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Koivu’s buzzer beater secures a point as Wild falls in shootout to Hurricanes

Wild let a 3-1 lead slip away in the second period.

NHL: Minnesota Wild at Carolina Hurricanes James Guillory-USA TODAY Sports

The Minnesota Wild had a 3-1 lead in the second period that vanished after a barrage of penalties gave the Hurricanes momentum to score three straight goals. It looked like the Wild were going to leave Raleigh pointless in their first two games until Mikko Koivu tied the game with a whopping 0.2 seconds left on the clock, thus securing a point. Jaccob Slavin would be the only shooter to best Alex Stalock in the shootout and give the Hurricanes the victory.

Minnesota was just “OK” in the first period. In the overall flow of the game, Minnesota looked shaky to start. The Wild would get the benefit of an early power play to help get the scoring started. On the power play, Mike Reilly, at the point on the blue line, sent a pass to Matt Dumba at the top of the right offensive circle. Dumba then one-touched the pass to Jason Zucker on the far side of the net for the 1-0 lead.

Joakim Nordstrom scored to tie the game at one. Actually, he didn’t score. The puck was in the crease and Koivu attempted to slide the puck under his goaltender to force a faceoff. It’s something that happens all the damn time in a game. Problem is that Stalock wasn’t in a position to do that and the puck continued over the goal line. Nordstrom just got credit for it.

Chris Stewart re-gained the lead for the Wild. Ryan Suter sent a breakout pass to Jared Spurgeon, who forwarded the puck up to Stewart at the Hurricane line. Stewie was able to beat young stud defenseman Noah Hanifin and score past Scott Darling. That would be Chris Stewart’s 2nd goal of the season in as many games. It took Stewart 7 games last season before he got two goals.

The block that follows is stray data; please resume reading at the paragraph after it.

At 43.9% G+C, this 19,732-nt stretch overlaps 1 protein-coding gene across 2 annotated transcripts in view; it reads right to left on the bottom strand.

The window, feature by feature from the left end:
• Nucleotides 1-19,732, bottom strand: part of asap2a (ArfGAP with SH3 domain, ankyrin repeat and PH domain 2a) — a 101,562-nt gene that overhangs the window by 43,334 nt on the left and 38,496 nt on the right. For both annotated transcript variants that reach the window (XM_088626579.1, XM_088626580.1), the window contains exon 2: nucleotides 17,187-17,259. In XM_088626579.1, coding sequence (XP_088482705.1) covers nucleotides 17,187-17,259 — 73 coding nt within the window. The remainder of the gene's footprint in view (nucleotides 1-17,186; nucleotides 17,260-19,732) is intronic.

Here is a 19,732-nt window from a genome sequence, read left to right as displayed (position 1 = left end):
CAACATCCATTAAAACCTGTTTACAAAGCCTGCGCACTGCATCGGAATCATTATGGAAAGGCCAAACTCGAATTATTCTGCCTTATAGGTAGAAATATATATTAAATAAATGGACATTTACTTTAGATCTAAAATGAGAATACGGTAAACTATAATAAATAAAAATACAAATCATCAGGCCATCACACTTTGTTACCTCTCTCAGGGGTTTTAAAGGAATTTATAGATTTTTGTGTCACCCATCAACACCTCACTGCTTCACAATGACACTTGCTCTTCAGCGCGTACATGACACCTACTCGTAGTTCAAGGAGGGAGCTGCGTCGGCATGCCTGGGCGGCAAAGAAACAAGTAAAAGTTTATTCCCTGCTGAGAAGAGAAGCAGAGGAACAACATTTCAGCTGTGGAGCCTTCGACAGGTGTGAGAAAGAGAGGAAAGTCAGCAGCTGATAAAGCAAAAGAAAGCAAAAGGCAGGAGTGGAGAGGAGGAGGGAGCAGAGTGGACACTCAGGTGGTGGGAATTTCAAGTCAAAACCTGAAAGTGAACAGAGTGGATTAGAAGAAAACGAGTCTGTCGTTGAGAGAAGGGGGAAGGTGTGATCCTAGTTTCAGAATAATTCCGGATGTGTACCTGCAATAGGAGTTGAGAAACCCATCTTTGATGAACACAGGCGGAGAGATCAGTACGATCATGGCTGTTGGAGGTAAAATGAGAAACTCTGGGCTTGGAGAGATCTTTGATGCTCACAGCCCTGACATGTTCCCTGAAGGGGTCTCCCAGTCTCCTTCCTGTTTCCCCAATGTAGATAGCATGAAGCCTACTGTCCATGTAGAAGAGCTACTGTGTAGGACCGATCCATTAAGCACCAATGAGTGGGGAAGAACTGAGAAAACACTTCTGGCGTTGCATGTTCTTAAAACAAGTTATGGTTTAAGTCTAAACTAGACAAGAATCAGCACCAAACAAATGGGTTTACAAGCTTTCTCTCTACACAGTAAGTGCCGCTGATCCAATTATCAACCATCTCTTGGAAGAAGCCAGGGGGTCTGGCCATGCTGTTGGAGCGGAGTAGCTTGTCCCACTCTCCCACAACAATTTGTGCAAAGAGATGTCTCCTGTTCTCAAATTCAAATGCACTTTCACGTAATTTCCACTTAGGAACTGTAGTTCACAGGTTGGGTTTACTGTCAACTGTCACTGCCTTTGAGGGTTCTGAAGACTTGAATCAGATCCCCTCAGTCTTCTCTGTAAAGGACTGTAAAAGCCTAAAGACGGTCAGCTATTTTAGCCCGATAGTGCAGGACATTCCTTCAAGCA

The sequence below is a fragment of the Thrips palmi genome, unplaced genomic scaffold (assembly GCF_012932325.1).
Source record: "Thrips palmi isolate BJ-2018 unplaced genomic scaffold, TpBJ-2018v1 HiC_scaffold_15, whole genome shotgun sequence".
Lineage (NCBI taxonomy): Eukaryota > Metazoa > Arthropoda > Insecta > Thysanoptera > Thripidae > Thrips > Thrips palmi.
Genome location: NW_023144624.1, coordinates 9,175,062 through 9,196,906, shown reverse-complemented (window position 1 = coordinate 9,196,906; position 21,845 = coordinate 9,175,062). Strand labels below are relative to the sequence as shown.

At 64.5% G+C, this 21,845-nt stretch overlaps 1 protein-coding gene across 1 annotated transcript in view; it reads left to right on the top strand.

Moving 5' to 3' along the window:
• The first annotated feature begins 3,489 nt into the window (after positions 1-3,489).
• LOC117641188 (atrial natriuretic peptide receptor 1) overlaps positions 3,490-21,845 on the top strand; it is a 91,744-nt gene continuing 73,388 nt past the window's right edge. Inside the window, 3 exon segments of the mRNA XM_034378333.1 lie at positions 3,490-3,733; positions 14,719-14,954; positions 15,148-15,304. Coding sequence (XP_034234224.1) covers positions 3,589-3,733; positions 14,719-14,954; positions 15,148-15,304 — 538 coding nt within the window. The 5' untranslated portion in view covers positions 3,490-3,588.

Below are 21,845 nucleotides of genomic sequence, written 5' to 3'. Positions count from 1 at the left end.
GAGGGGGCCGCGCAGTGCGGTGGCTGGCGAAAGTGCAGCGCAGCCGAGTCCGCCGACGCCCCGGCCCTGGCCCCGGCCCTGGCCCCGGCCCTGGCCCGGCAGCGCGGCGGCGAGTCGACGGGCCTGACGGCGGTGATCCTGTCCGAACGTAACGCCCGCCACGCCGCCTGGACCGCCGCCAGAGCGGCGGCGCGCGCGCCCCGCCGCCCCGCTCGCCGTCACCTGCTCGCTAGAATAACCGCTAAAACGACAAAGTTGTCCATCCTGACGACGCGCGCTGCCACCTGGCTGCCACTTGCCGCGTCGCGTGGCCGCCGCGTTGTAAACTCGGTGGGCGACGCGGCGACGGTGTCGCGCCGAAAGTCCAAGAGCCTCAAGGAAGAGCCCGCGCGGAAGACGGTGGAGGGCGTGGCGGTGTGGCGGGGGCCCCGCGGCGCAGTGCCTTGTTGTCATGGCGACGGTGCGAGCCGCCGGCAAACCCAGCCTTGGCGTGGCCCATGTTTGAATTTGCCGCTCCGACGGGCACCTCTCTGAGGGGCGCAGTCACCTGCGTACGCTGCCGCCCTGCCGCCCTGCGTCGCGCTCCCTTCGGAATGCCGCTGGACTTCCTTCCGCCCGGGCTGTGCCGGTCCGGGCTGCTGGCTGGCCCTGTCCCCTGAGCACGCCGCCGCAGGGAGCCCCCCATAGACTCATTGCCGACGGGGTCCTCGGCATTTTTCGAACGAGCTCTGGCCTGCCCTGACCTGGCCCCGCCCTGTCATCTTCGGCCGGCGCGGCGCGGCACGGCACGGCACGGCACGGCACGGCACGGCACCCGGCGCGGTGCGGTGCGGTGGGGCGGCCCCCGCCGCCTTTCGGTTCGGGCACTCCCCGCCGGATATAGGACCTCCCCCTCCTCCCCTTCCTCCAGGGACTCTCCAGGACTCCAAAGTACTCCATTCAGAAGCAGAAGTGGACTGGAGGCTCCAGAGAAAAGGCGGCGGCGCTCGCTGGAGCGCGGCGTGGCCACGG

Eric Staal, a former long-time Hurricane, had never scored against his former team. He has scored a goal against every team he’s ever faced (aside the new Vegas Golden Knights franchise) except the Hurricanes. In the second period, Zucker found Staal behind Hanifin for a lone breakaway and he didn’t miss. It was Staal’s first goal of the season, and had put Minnesota up by two.

The Wild some extended breaks early in the October portion of their season schedule, so head coach Bruce Boudreau went with his back up netminder in Alex Stalock. I know the score was 5-4 in the shootout, but, if you ask me, Stalock passed this test. He made some truly magnificent saves, including a goal line sprawling robbery on a Justin Williams shot. Boudreau said the game plan was centered around playing good defense, but they were playing way, way too loose. It was that loose, unorganized play that left Stalock out to dry.

...AND THE PENALTIES!!!!

Minnesota marched its way to the penalty box like Giles from the Giles and the Goalie podcast marches to the bar - frequently, sloppily, and usually involving some sort of curse words under the breath.

It was bad. On top of real penalty calls, the Wild got called for a one-handed slashing penalty and a slashing the goalie, even when it was bogus to begin with, and a face-off violation to boot. They Wild let the Canes back into the game, and when Derek Ryan scored on the power play to cut the lead to one, you knew it was just a matter of time before the game-tying goal came.